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The 5 Most Popular Criminal Justice Careers

Hot Jobs in Criminology and Criminal Justice

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New York City Police Academy cadets attend their graduation ceremony Andrew Burton/Getty Images News/Getty Images

You've earned your degree in Criminology, or perhaps you're looking to make a jump into a more personally rewarding career. Maybe you are looking for more stability during uncertain economic times.

 

If you're not sure where to go or how to get there, take a look at the top 5 most popular criminal justice careers. See if one of these criminology jobs might be right for you:


 

  • Patrol Officer (Police / Sheriff's Deputy / State Trooper): According to a recent survey of college graduates by Payscale.com, the most popular career in the Criminology field was that of patrol officer. Always in demand, patrol officers are necessarily the most visible members of the criminal justice profession.

    Patrol officers issue traffic citations, investigate minor crimes and traffic crashes and assist members of the public while they patrol the streets and sidewalks of their communities. While the rank of patrol officer is the entry level for police professionals, extensive training and certification is required to wear the badge. Many departments will offer to sponsor well-qualified candidates to gain the necessary training through their state or local police academy.

    The median national salary for patrol officers in 2010 was $58,000.

  • Learn More Now: How to Become a Police Officer

  • Find Out How to Become a State Trooper

  • Check Out The 10 Best Things About Being a Cop

  • Paralegal / Legal Assistant: As the name implies, paralegals work directly alongside attorneys and assist them in preparing legal documents and readying for trials. The Federal Bureau of Labor and Statistics anticipates better than average growth in the paralegal profession over the next several years, according to their Occupational Outlook Handbook for 2010-2011. Paralegals provide research assistance, investigate claims, and help lawyers determine how to proceed in cases. In many cases, paralegals perform the same essential functions that attorneys serve, except that they are prohibited from arguing cases in a courtroom or practicing law on their own.

    On average, paralegals can expect to earn around $53,000. However, salaries may vary widely depending on whether you work for a government agency such as a prosecutor or public defender or for a private firm.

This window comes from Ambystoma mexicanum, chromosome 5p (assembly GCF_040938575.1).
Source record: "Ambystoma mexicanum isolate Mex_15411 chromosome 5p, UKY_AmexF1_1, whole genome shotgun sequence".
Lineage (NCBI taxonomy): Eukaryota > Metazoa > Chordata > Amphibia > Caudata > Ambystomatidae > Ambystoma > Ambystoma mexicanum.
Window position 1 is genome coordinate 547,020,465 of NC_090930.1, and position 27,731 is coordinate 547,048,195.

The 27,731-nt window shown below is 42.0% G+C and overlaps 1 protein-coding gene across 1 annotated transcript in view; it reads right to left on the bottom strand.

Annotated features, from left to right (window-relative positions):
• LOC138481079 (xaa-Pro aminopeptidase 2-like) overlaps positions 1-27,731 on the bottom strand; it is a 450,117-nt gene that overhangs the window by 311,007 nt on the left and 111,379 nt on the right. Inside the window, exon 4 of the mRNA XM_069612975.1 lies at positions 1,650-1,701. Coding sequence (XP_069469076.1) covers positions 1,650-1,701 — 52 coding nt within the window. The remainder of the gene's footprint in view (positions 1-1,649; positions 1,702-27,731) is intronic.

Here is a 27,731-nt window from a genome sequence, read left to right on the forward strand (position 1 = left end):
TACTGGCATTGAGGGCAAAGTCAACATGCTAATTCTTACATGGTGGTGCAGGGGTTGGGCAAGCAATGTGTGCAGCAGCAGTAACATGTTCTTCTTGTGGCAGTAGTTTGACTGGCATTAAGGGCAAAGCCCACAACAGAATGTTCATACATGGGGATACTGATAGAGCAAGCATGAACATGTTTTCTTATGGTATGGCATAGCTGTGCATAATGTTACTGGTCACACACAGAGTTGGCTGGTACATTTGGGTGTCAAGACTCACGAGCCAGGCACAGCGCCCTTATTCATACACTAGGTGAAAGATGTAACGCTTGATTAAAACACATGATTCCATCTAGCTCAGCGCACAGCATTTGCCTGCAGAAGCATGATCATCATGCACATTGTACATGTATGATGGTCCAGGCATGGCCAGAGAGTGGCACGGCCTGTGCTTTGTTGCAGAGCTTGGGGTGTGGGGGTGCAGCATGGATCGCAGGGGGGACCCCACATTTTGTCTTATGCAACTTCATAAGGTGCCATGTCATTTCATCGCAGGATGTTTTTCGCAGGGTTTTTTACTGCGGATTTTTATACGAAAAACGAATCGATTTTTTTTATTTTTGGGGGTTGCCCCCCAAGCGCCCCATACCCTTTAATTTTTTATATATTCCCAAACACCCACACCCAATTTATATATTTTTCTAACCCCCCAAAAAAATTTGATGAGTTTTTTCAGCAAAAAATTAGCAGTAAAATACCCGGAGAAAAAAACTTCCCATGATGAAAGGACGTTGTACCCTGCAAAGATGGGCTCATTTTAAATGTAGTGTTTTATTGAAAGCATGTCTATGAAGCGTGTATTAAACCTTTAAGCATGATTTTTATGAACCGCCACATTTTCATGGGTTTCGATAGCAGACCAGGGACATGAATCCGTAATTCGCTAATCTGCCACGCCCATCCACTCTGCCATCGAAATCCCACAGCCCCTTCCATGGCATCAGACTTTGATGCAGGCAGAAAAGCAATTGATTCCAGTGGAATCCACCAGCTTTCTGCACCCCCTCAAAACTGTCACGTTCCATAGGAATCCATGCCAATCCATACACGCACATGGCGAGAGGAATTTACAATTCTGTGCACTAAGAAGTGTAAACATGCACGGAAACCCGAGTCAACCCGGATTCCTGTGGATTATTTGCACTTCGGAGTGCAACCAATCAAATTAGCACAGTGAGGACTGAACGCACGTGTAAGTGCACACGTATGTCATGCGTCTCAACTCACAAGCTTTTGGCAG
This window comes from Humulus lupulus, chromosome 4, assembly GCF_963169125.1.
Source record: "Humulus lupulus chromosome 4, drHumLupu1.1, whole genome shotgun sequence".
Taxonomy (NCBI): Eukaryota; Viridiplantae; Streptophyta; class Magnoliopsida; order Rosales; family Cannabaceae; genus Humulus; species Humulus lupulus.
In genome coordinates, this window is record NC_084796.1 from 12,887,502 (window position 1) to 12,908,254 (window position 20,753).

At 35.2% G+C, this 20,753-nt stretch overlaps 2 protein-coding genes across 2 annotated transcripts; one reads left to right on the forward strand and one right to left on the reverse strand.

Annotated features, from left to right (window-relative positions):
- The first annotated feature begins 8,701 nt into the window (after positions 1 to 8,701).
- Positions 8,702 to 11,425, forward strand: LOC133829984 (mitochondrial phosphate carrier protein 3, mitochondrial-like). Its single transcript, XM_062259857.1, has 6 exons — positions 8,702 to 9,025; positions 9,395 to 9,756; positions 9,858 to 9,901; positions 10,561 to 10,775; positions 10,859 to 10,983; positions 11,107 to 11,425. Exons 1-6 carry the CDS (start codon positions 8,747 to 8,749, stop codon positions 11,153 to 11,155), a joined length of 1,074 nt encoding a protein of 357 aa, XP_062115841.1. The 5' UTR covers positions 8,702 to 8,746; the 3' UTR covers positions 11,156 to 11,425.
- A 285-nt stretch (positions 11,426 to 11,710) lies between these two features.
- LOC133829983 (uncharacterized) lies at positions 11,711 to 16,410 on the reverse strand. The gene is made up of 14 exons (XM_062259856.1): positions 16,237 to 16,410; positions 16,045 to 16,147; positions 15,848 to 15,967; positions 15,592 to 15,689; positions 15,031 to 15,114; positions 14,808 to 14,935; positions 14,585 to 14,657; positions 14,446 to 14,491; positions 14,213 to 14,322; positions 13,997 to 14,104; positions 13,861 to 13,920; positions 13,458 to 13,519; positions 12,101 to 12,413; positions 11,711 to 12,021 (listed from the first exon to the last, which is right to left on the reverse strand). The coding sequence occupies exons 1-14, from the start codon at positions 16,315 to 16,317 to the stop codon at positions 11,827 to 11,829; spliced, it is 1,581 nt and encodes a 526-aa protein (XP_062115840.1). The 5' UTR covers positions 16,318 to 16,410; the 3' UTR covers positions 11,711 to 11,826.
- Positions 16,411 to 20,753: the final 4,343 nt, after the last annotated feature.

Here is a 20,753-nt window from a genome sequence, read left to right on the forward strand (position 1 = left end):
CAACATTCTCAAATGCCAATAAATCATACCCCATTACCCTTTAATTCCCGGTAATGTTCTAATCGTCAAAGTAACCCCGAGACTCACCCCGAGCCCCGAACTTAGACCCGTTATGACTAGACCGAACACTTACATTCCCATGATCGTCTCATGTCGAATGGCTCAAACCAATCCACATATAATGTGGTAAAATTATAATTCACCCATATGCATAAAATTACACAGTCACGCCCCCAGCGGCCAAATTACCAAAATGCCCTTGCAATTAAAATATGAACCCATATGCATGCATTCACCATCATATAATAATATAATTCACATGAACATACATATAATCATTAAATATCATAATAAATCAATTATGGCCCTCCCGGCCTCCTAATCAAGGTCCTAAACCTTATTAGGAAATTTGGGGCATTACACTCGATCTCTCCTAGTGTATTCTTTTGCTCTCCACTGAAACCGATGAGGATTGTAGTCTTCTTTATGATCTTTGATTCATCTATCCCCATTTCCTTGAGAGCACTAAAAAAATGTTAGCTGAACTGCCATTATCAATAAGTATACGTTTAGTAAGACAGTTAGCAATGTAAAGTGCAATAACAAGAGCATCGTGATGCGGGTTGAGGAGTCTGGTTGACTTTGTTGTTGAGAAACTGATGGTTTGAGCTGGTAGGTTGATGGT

• Probation / Community Control / Correctional Treatment Specialist: Although often mentioned as being the same occupation, probation officers and correctional treatment specialists actually serve separate but similar functions in the criminal justice system. Probation Officers provide supervision for individuals who have been arrested and are on parole or who have been convicted of a crime and are serving a probationary sentence after, or in lieu of, jail time.

    Correctional Treatment Specialists develop rehabilitation plans for people who have been released from their jail, prison, or probationary sentence. The Federal Bureau of Labor and Statistics expects excellent employment opportunity in these occupations in the near future.

    The median salary is around $46,000.
  • Learn More Now: How to Become a Probation or Community Control Officer

 

  • Detective / Criminal Investigator: A step up the ranks from patrol officer, Detectives and Criminal Investigators typically specialize in a particular area, such as burglary, "persons" crime (crimes against people, i.e. robbery, battery, domestic violence), or homicide. This is perhaps the most glamorized career within the field of criminology. Detectives conduct in-depth investigations and interviews. More often than not, they wear "civilian" clothes and conduct surveillance.

    According to Payscale.com, the median annual wage for Detectives and Criminal Investigators was $80,000.

  • Legal Secretary: Legal Secretaries provide clerical assistance to attorneys and paralegals. They prepare legal documents, as well as subpoenas, motions and complaints. Legal Secretaries may also conduct research for attorneys. A person looking to enter this career should expect to earn, on average, around $50,000 annually, depending on employment (private vs. public) and location.

Get Stared in Criminal Justice Careers

Options Abound

Of course, if none of these occupations get you excited about your career prospects, there's no need to fret. Many other areas within the Criminology umbrella offer both fulfilling rewards and exciting challenges. Honorable mentions include areas such as loss prevention and private security, as well as more academic pursuits like Criminologists and Forensic Psychologists. Criminology jobs are also among those occupations that are seeing the most demand in the current job market. With the right qualifications and the proper amount of dedication, you can expect to enjoy a great deal of success!

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